Marma girls in "water festival", during "Sangrai" (new year celebration)
Marma is one of the Chittagong Hill Tracts (CHT) ethnic communities. They are sometimes referred as Mogh/Magh and were known by that term for centuries until late 1940s. They are 2nd largest ethnic group in Bangladesh over 210,000 population just within Bangladesh. They share different language and culture from majority Bengalis and other ethnics in CHT. They are Buddhists and the three Hill Tracts (Rangamati, Bandarban and Khagrachari) are their homes since 16th century. Bohmang chief and Mong chief are their heads in Bandarban and Khagrachari.
There are two opinions holding on the linage of Marma. Historically Marma is descendants of Arakanese while Bohmang family claimed the linage of Mon of Burmese. However the records of East India Company and others provide that Marmas migrated from Arakan kingdom of Burma to the Chittagong of Bangladesh in two phases of migrations during 14th to 17th centuries in the golden period of Mrauk U. In the first phase during the Mrauk U period Arakanese kingdom was expanded to even some parts of Chittagong and Dhaka. Secondly, they fled to Chittagong and settled down as the Arakanese kingdom was conquered and tortured by the Burmese king Bodawpaya. The Bohmang family might be descendant of Mon of Pegu but not the Marma or Magh.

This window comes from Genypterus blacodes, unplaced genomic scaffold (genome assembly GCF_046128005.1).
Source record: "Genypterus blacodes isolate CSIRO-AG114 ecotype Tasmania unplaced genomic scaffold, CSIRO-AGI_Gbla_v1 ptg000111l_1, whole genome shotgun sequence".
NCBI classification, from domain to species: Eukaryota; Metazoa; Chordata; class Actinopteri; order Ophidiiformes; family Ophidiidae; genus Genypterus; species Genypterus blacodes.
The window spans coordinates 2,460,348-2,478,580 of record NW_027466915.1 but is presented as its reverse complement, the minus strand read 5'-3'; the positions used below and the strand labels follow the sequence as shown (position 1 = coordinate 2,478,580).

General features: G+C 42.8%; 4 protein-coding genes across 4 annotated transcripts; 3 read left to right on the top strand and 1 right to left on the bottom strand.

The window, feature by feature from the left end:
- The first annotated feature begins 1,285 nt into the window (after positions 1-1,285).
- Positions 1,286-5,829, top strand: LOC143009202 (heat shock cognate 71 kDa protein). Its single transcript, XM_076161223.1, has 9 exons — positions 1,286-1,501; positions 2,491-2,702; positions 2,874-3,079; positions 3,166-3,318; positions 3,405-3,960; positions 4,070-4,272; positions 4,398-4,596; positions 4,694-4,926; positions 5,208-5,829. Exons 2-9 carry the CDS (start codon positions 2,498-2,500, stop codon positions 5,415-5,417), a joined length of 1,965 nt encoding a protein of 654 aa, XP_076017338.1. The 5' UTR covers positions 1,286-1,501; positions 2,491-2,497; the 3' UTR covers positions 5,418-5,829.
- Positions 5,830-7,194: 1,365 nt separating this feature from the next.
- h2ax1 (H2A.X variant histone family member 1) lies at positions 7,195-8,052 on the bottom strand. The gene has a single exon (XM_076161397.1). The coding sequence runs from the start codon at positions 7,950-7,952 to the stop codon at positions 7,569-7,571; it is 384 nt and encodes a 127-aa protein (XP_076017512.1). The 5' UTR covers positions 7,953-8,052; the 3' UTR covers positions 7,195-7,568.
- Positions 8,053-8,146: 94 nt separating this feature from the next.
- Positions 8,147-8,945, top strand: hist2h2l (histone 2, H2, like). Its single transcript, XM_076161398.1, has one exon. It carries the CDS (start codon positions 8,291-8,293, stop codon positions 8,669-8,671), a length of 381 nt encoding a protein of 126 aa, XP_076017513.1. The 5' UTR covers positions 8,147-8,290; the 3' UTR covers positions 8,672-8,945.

According to some the term “Marma” derived from the term “Myanmar”. As there is another claim that Marmas are originally linage of Peguan/Mon and Burmese. So the term Marma was officially coined by Bohmong Maung Shwe Prue in late 1940s to people of his circle because the king was the descendant of Myanmar. The word of Myanmar changed phonetically as it is pronounced differently by Arakanese and Marma. Sometimes Arakanese pronounces “Ya” of Burmese pronunciation in “Ra” phones. For example Arakanese pronounces “Rangoon” for “Yangoon” of Burmese. So this is similar to above example of phonetic changes. He wanted to write Mranma (which is Myanmar) unfortunately it was eventually spelled Marma.
Another assumption is that the term “Marma” derived from the Chinese word “Meing” which means man. It denotes to call the people of Burma by the Chinese.
They were known as Mogh/Magh for centuries because they were called Mogh/Magh by Bengali for their evil works. They joined hands with Dutch and Portuguese pirates during their invasion in Chittagong. In latter period they do not want to be called by it. They felt offensive and insulting, because it means pirate. Therefore picking up new name Marma was necessary for people in Bangladesh while others in Tripura state of India kept the same name as Mogh/Magh. They have their own good reasons and they do not consider Mogh/Magh as offensive term but Mog/Magh as rulers and descendant of Magadhi. However they are not identified two from Marma in Bangladesh and Mogh in India.